Law as Union of Primary & Secondary Rules

In the article titled ‘Hart’s concept of law’ we discussed the criticism of John Austin’s theory and the internal & external aspect of law given by HLA Hart. In this article, we’ll address the next part of Hart’s Concept of Law, first, what are Primary rules and Secondary rules and second, Law as a Union of Primary and Secondary Rules.

Hart believed that rules should emerge from the society and they would be customary rules. Due to this, there may be multiple rules. These are the primary rules that are originated from the society which confers duty, set standards and creates obligation. Here, two customary rules on a same subject matter may conflict with each other.  This gives rise to multiple problems:

  1. Problem of uncertainty: Which one of those conflicting rules should be adopted as a uniform method for the whole society?
  2. Problem of inefficiency: How and who will decide the legal issues in case certain rule is violated?
  3. Problem of staticity: Who will change the customary rules in case they need to be altered?

Societies which have not solved these problems are called rudimentary, underdeveloped or primitive societies. Only primary rules are present in such societies. Gradually, they do solve the problems by identifying a second set of rules, i.e. secondary rules which are power conferring.

Secondary rules are of three types:

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Rule of Recognition: It allows us to determine the validity of a rule. This helps in identifying which rules should be considered laws. Only the primary rules validated by this rule would create obligations for citizens. They helps in tackling the problem of uncertainty. The valid rules are identified clearly, eliminating any kind of uncertainty.

Rules of Change: These rules empower people to introduce new primary rules and to eliminate old ones. The rules of change may also enable private individuals to create rights and obligations in the form of wills and contracts. These rules help in tackling the static character of primary rules. As they define a set procedure for change, the existing laws can be changed as and when need arises. This way laws will be in consonance with the dynamic society.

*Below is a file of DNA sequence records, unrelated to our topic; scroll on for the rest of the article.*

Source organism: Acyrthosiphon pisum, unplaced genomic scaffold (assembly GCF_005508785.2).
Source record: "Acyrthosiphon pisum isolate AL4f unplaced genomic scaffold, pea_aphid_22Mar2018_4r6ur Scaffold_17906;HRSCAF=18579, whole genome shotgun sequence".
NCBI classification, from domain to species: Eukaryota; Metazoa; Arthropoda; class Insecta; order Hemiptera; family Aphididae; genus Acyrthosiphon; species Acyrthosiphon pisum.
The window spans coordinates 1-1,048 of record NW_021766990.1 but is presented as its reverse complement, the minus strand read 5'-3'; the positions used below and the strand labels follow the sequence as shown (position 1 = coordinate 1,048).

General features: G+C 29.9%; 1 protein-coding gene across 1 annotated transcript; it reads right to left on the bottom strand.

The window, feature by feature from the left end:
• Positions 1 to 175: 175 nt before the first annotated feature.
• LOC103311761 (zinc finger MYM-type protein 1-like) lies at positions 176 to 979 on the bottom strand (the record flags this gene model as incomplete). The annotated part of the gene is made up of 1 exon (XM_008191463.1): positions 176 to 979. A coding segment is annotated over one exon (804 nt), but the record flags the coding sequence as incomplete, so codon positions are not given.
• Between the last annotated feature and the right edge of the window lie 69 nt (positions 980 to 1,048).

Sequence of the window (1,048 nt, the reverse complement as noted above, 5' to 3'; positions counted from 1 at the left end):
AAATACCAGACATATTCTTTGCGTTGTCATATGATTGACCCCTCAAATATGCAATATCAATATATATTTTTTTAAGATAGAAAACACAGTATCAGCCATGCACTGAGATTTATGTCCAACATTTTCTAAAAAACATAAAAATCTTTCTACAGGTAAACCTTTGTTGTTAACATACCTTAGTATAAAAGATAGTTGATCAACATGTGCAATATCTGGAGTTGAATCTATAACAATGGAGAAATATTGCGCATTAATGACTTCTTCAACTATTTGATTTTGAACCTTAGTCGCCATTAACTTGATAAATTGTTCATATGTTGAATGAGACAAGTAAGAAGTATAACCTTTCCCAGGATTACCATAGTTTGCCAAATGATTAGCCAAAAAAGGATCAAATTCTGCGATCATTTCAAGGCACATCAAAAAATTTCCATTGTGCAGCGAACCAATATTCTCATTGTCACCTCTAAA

Rules of Adjudication: These rules remedy the problem of inefficiency. Under it, a set of people will be designated who will adjudicate in cases of violation. It also eliminates the problem of arbitrariness as there will be a set procedure of adjudication. Scope of discrimination and arbitrariness will be eliminated.

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Hart believes that in order to have a lawful society both primary and secondary rules should exist simultaneously. Primary rules will create obligations and secondary rules will help in adjudicating, identifying and changing laws. Hence, Hart believes that law is the union of such primary and secondary rules.

Now let’s take a look at how Hart tackled certain technical questions.

1. How to find legality of primary rules in the absence of secondary rules?

Ans: In a rudimentary legal system, the fact of violence would give justification to a primary rule. This means in case of breach of a social rule, if the society takes certain violent actions then the rule is valid. According to Hart, violence is creating as well as enforcing laws.

2. Law & Morality: Is a law devoid of moral content, a valid law?

Ans: Hart opines that immoral law is a law but there is no obligation to obey such law. He believes that morality is a very important dimension of human life but if morality is confused with law, it would undermine the force of morality. It should be used to judge the quality of a law and not the legality of the law. Hart believes that there can be both good and bad law. If immoral law is no law, then there can be no bad law.  

 

[This blog is authored by Abhinav Gupta, III year student at National Law University, Jodhpur under the guidance of Professor S.K. Kaushik].

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